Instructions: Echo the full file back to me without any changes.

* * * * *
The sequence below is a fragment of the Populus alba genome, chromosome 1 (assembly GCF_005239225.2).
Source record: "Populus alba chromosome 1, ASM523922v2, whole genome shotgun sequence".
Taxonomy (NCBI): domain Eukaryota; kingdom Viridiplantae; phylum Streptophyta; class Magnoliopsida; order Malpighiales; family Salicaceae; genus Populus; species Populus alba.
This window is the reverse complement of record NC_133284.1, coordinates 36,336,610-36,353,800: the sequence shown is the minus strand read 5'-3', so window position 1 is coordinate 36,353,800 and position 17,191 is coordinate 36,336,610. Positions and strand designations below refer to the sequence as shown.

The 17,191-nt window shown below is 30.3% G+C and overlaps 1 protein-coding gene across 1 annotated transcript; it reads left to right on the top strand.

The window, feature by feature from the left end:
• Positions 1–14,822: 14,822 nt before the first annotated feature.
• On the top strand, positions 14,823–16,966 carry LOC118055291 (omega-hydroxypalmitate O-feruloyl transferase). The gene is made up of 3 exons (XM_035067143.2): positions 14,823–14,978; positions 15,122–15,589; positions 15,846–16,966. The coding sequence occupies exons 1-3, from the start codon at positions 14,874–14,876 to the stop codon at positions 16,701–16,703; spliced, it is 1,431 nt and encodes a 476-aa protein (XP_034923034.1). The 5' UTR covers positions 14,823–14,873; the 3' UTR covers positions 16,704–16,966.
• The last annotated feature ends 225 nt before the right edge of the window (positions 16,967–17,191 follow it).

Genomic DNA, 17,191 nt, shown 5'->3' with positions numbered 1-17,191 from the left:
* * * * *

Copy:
The sequence below is a fragment of the Populus alba genome, chromosome 1 (assembly GCF_005239225.2).
Source record: "Populus alba chromosome 1, ASM523922v2, whole genome shotgun sequence".
Taxonomy (NCBI): domain Eukaryota; kingdom Viridiplantae; phylum Streptophyta; class Magnoliopsida; order Malpighiales; family Salicaceae; genus Populus; species Populus alba.
This window is the reverse complement of record NC_133284.1, coordinates 36,336,610-36,353,800: the sequence shown is the minus strand read 5'-3', so window position 1 is coordinate 36,353,800 and position 17,191 is coordinate 36,336,610. Positions and strand designations below refer to the sequence as shown.

The 17,191-nt window shown below is 30.3% G+C and overlaps 1 protein-coding gene across 1 annotated transcript; it reads left to right on the top strand.

The window, feature by feature from the left end:
• Positions 1–14,822: 14,822 nt before the first annotated feature.
• On the top strand, positions 14,823–16,966 carry LOC118055291 (omega-hydroxypalmitate O-feruloyl transferase). The gene is made up of 3 exons (XM_035067143.2): positions 14,823–14,978; positions 15,122–15,589; positions 15,846–16,966. The coding sequence occupies exons 1-3, from the start codon at positions 14,874–14,876 to the stop codon at positions 16,701–16,703; spliced, it is 1,431 nt and encodes a 476-aa protein (XP_034923034.1). The 5' UTR covers positions 14,823–14,873; the 3' UTR covers positions 16,704–16,966.
• The last annotated feature ends 225 nt before the right edge of the window (positions 16,967–17,191 follow it).

Genomic DNA, 17,191 nt, shown 5'->3' with positions numbered 1-17,191 from the left: